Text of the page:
A man of courage

Sir Francis Fletcher Vane was an hereditary peer born in Dublin of an Irish mother and English father.
A career officer in the British Army, he was sacked from the Army ('relegated to unemployment') for preventing an Army cover-up of a number of military murders in Dublin during the 1916 Insurrection.
It was Vane who revealed the murder of the well-known writer and pacifist Francis Sheehy Skeffington, by Captain Bowen-Colthurst.

Vane was an extraordinary character. Born in 1861 at 10 Great George’s street, Dublin, he died in London in 1934. Although an army officer, he spoke on anti-war platforms, was a democratic aristocrat with socialist and republican sympathies who challenged the jingoism of the empire and the demonising of its enemies.

The Vane family had a long tradition of championing human rights. An ancestor, Sir Henry Vane, led the republicans in Parliament during the English Civil War and in 1656 his tract a Healing Question. affirmed the doctrines of civil and religious liberty.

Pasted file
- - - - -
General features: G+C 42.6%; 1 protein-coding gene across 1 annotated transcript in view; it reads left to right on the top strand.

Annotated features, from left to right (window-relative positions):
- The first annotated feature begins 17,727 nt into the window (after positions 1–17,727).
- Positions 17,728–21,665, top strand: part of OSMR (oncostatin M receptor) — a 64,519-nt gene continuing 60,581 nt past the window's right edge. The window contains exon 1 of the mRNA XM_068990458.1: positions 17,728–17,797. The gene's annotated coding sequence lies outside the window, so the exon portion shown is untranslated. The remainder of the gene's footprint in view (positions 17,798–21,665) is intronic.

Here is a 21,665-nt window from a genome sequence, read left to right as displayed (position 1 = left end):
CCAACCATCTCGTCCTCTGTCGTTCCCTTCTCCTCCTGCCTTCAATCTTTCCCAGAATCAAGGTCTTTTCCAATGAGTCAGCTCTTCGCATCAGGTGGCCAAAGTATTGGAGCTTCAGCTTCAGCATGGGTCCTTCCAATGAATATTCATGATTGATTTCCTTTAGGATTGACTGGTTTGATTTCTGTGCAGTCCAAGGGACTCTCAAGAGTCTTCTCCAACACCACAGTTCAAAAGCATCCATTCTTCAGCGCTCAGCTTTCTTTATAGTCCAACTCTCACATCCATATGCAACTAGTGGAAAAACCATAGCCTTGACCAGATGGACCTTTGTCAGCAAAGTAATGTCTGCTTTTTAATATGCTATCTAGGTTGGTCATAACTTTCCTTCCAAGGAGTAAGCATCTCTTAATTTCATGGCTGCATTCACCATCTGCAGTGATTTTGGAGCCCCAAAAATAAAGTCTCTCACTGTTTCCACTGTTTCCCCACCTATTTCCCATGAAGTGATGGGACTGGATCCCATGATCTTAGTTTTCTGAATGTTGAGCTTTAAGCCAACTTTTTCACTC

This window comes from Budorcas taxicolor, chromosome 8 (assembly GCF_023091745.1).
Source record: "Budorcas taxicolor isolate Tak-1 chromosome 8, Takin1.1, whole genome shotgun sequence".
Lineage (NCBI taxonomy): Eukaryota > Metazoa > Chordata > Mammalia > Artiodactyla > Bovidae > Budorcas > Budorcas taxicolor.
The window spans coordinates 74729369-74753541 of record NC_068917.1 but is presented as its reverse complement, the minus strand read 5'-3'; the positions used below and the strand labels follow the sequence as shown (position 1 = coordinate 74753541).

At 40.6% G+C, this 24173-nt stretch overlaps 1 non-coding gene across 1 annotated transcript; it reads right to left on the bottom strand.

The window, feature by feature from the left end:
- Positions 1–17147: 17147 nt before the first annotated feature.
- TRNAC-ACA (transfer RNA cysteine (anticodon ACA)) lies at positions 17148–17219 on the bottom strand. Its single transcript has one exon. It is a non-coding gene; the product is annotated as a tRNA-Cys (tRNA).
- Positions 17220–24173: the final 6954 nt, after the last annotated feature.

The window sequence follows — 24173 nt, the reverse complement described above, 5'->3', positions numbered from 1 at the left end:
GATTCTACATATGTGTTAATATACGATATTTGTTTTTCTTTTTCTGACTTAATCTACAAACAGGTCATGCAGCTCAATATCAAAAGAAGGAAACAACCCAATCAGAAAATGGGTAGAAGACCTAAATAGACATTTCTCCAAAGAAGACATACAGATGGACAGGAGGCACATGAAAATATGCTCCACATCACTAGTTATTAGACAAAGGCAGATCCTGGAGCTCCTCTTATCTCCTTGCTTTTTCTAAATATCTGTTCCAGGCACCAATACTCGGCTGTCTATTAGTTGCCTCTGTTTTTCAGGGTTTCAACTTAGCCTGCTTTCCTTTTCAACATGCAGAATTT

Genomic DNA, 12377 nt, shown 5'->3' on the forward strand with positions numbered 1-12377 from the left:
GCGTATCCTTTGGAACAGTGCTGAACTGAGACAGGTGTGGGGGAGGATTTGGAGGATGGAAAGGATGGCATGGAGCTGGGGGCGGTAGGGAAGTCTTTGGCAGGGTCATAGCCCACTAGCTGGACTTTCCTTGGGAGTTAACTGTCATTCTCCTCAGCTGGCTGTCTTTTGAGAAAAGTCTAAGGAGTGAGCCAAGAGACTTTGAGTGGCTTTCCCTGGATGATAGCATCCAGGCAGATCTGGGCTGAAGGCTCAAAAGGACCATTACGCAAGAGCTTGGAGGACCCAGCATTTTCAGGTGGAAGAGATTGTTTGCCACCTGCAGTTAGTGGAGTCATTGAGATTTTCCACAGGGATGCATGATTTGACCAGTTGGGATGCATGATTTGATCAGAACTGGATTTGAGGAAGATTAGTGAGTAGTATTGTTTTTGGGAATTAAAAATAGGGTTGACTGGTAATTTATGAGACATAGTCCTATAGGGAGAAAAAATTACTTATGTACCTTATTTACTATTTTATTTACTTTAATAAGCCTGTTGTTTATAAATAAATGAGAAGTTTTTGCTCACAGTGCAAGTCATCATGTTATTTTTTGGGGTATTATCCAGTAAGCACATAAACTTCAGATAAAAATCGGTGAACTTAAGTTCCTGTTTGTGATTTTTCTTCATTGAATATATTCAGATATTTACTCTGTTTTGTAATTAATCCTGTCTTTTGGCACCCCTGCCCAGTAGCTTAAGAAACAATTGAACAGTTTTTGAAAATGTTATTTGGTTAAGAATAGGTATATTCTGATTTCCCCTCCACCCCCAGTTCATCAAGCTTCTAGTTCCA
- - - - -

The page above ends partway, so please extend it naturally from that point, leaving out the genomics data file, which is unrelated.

He resigned from politics rather than acknowledges Cromwell as Lord Protector. When the monarchy was restored he was tried for treason and executed in 1662. Sir Francis was sent to Military college in Oxford, was commissioned in the Scots Guards before his appointment as captain in the 26th Middlesex Cyclist Battalion. When Britain invaded the Boer Republics in 1899, he was sent to South Africa, Appointed as a military magistrate in 1902, he was sacked for being “pro-Boer”.

He was firmly set against the heavy-handed military repression of the Boer people and wrote The War and One Year After (1903) attacking British was methods.